This is an interesting little book that frames differentiation in classrooms within a very loose structure of brain research. It is not specifically aimed at educational psychologists (EPs). However, the content would be extremely valuable to support training sessions with groups of staff so they can rethink their approach and develop some understanding for the advice and recommendations we make in our day-to-day work with pupils and students.
It is full of homilies, good advice and -˜tips-for-teachers' and I think, in that category it is a good mix of fact and `artefact'. There are three salient points I think worth reiterating from the many ideas and examples quoted. Firstly the issue of differentiation is a universal need to enable curricular access to everyone in our school communities; secondly that multi-modal or multi-sensory approaches are insufficiently used despite good intentions and a limited appreciation of learning styles; and thirdly, as Kaufeldt reiterates, the multiple intelligence model seems to fit all our classrooms and pupils better than a narrow transmission model. I know I saw many examples of elements of what she refers to in many classroom observations of pupils. However, the better learning was in classes that enjoyed the fact that their teacher did more of it, for more of the time, over more of the curriculum than did other teachers. However it does take time and Kaufeldt recognises the pressures (e.g targets, funding, performance) that can interfere with good teaching and compete for time.
One aspect that I think she could have used better to reinforce her approach and her analogy with fishing is-that of being very clear about your aim or goal. In fishing, you want to make a catch as well as have a good day. Thus, as she describes, the patient, experienced angler starts by thinking what it will take for the fish to take the bait. This is what I think of, as reverse chaining that should be driving our thinking from the start- what do we want children to take away from the efforts we make as educators.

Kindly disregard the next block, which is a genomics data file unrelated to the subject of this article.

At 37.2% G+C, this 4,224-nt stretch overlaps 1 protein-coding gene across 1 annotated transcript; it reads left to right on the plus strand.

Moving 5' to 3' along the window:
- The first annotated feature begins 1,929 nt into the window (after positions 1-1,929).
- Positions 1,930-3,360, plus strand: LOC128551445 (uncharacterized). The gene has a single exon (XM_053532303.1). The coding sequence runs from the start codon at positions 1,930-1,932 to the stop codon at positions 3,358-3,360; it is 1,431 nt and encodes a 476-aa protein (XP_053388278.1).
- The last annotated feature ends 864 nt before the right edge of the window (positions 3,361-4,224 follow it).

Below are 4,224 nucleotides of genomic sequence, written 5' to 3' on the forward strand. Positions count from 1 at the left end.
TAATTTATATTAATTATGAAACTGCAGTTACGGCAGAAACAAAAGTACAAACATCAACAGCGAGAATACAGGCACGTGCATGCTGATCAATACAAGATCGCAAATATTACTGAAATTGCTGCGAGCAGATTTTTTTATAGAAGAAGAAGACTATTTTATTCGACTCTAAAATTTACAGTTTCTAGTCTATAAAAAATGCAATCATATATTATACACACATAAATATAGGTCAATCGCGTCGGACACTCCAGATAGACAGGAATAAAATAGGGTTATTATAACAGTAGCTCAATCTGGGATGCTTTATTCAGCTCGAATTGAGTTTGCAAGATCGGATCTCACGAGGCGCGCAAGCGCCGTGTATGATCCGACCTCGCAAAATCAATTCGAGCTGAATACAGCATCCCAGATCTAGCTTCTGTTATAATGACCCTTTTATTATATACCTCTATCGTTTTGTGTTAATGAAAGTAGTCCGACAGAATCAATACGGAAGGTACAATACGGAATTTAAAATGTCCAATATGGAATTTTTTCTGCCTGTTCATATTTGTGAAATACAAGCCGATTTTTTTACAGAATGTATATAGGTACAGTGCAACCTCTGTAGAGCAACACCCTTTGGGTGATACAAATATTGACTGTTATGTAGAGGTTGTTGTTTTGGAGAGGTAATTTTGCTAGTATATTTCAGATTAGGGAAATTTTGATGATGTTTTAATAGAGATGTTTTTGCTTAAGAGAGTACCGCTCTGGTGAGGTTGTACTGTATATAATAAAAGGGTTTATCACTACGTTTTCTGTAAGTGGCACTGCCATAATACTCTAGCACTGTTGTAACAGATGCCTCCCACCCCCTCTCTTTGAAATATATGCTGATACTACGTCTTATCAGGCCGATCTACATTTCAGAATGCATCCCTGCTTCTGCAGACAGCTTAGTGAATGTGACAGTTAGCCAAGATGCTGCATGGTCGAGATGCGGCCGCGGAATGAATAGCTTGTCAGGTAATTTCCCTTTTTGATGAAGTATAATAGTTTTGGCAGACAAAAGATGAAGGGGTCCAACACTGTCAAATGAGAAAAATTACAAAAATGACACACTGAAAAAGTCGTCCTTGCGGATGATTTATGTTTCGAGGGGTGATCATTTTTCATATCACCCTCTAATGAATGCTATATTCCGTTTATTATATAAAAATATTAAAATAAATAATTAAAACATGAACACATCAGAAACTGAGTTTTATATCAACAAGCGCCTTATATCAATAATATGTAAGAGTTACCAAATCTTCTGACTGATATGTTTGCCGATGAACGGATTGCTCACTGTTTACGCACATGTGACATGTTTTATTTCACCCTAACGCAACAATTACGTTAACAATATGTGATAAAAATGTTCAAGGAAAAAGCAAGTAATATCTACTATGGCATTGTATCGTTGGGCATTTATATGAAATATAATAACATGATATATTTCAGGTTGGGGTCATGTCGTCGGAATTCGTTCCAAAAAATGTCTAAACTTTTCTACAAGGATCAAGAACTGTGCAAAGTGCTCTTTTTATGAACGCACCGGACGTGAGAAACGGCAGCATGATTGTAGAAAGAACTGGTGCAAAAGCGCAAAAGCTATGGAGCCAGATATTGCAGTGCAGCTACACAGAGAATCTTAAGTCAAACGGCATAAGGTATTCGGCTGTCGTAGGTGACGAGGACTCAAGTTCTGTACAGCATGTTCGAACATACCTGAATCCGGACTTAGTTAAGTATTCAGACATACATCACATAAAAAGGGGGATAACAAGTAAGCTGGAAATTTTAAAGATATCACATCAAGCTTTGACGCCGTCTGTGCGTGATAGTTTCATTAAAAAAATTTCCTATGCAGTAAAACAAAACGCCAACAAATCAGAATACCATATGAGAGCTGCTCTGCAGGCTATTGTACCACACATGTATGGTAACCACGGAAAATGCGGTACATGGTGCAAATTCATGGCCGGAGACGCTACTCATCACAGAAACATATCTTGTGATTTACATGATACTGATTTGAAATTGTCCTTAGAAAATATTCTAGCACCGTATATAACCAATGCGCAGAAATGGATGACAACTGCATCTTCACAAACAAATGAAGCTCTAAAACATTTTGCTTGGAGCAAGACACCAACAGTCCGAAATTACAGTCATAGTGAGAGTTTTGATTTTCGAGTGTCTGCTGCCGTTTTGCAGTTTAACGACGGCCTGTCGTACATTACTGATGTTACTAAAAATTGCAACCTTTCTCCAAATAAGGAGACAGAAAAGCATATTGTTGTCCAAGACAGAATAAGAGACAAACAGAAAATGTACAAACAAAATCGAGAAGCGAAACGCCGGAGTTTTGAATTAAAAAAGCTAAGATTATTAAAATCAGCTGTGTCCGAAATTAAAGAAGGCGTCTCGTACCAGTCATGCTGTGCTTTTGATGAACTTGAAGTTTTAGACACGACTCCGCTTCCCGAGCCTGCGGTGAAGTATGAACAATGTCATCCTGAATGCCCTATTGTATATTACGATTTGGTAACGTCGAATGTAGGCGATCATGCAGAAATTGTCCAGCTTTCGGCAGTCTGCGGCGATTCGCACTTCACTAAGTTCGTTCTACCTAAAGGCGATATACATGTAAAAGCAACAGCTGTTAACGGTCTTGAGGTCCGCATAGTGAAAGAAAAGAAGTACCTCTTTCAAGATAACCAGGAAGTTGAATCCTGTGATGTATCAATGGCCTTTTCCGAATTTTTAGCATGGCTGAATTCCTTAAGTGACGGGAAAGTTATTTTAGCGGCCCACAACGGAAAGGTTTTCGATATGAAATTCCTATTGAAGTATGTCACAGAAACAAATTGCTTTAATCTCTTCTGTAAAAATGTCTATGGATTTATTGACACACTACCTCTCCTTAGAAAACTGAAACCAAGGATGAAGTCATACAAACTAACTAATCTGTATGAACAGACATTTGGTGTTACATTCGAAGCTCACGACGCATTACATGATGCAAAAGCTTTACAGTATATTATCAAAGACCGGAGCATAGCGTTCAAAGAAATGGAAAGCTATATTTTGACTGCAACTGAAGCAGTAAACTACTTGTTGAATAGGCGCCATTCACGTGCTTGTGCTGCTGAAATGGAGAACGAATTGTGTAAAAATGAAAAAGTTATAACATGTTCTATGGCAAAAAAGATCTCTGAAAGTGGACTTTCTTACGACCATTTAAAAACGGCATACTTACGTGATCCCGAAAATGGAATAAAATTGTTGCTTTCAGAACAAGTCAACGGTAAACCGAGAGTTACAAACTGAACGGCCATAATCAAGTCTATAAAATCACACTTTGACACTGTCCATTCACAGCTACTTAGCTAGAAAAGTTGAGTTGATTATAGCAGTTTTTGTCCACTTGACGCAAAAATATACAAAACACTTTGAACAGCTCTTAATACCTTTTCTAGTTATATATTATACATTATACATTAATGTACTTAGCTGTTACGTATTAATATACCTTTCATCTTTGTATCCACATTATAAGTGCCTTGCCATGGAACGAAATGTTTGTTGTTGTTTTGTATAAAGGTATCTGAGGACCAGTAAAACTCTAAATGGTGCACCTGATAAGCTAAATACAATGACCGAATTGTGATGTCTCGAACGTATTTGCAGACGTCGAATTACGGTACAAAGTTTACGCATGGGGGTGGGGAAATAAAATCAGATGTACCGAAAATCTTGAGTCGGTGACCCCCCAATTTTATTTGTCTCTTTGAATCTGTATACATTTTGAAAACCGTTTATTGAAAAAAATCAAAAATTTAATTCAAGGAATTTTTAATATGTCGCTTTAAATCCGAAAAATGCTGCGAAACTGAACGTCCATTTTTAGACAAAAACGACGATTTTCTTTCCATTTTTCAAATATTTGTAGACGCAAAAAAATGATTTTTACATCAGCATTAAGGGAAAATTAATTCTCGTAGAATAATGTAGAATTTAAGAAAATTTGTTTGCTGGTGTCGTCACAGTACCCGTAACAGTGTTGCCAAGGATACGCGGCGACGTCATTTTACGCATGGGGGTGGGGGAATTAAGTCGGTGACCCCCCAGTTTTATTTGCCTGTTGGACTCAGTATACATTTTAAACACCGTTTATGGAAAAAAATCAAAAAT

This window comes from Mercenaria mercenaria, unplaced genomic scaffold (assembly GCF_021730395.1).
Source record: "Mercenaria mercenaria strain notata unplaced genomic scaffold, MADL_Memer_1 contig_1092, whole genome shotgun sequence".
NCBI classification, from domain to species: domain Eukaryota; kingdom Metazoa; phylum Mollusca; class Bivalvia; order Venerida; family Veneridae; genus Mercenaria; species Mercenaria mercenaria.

The book is for teachers and educators in general, wherever in the system they lie. That said, it could be most useful when you are in a `stuck' consultation and need to think about how to free up a particularly unimaginative teacher or encourage creativity in others. So it might be useful to have it available to dip into for a suggestion in a report, a question in a meeting or even to reflect on how you also are `hooking' anyone in a training group you run. In supervision of trainee EPs, certainly for those without a lot of classroom experience, it might also be useful to encourage them to think quite specifically about exactly what, and how, education is to be achieved, for even our more concrete learners.